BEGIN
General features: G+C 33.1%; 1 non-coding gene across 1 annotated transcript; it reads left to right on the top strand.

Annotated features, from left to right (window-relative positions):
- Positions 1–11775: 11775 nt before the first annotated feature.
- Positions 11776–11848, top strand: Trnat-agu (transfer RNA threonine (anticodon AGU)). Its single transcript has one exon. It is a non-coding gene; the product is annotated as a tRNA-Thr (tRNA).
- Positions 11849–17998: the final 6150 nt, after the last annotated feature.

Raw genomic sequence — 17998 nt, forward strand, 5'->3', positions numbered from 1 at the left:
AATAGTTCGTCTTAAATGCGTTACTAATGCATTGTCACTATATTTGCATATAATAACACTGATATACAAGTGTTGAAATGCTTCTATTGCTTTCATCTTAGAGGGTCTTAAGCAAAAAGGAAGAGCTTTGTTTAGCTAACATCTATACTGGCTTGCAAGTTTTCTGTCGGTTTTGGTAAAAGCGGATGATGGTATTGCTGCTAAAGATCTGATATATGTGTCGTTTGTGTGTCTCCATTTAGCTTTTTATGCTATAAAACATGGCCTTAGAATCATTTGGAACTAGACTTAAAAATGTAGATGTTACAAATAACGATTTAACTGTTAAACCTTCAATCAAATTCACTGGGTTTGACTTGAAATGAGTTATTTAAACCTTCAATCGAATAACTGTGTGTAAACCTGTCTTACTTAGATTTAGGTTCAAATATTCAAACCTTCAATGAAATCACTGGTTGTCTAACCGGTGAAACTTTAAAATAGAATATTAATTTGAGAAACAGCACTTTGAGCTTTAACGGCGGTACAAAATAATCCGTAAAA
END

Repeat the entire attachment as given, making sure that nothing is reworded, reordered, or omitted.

General features: G+C 33.1%; 1 non-coding gene across 1 annotated transcript; it reads left to right on the top strand.

Annotated features, from left to right (window-relative positions):
- Positions 1–11775: 11775 nt before the first annotated feature.
- Positions 11776–11848, top strand: Trnat-agu (transfer RNA threonine (anticodon AGU)). Its single transcript has one exon. It is a non-coding gene; the product is annotated as a tRNA-Thr (tRNA).
- Positions 11849–17998: the final 6150 nt, after the last annotated feature.

Raw genomic sequence — 17998 nt, forward strand, 5'->3', positions numbered from 1 at the left:
AATAGTTCGTCTTAAATGCGTTACTAATGCATTGTCACTATATTTGCATATAATAACACTGATATACAAGTGTTGAAATGCTTCTATTGCTTTCATCTTAGAGGGTCTTAAGCAAAAAGGAAGAGCTTTGTTTAGCTAACATCTATACTGGCTTGCAAGTTTTCTGTCGGTTTTGGTAAAAGCGGATGATGGTATTGCTGCTAAAGATCTGATATATGTGTCGTTTGTGTGTCTCCATTTAGCTTTTTATGCTATAAAACATGGCCTTAGAATCATTTGGAACTAGACTTAAAAATGTAGATGTTACAAATAACGATTTAACTGTTAAACCTTCAATCAAATTCACTGGGTTTGACTTGAAATGAGTTATTTAAACCTTCAATCGAATAACTGTGTGTAAACCTGTCTTACTTAGATTTAGGTTCAAATATTCAAACCTTCAATGAAATCACTGGTTGTCTAACCGGTGAAACTTTAAAATAGAATATTAATTTGAGAAACAGCACTTTGAGCTTTAACGGCGGTACAAAATAATCCGTAAAA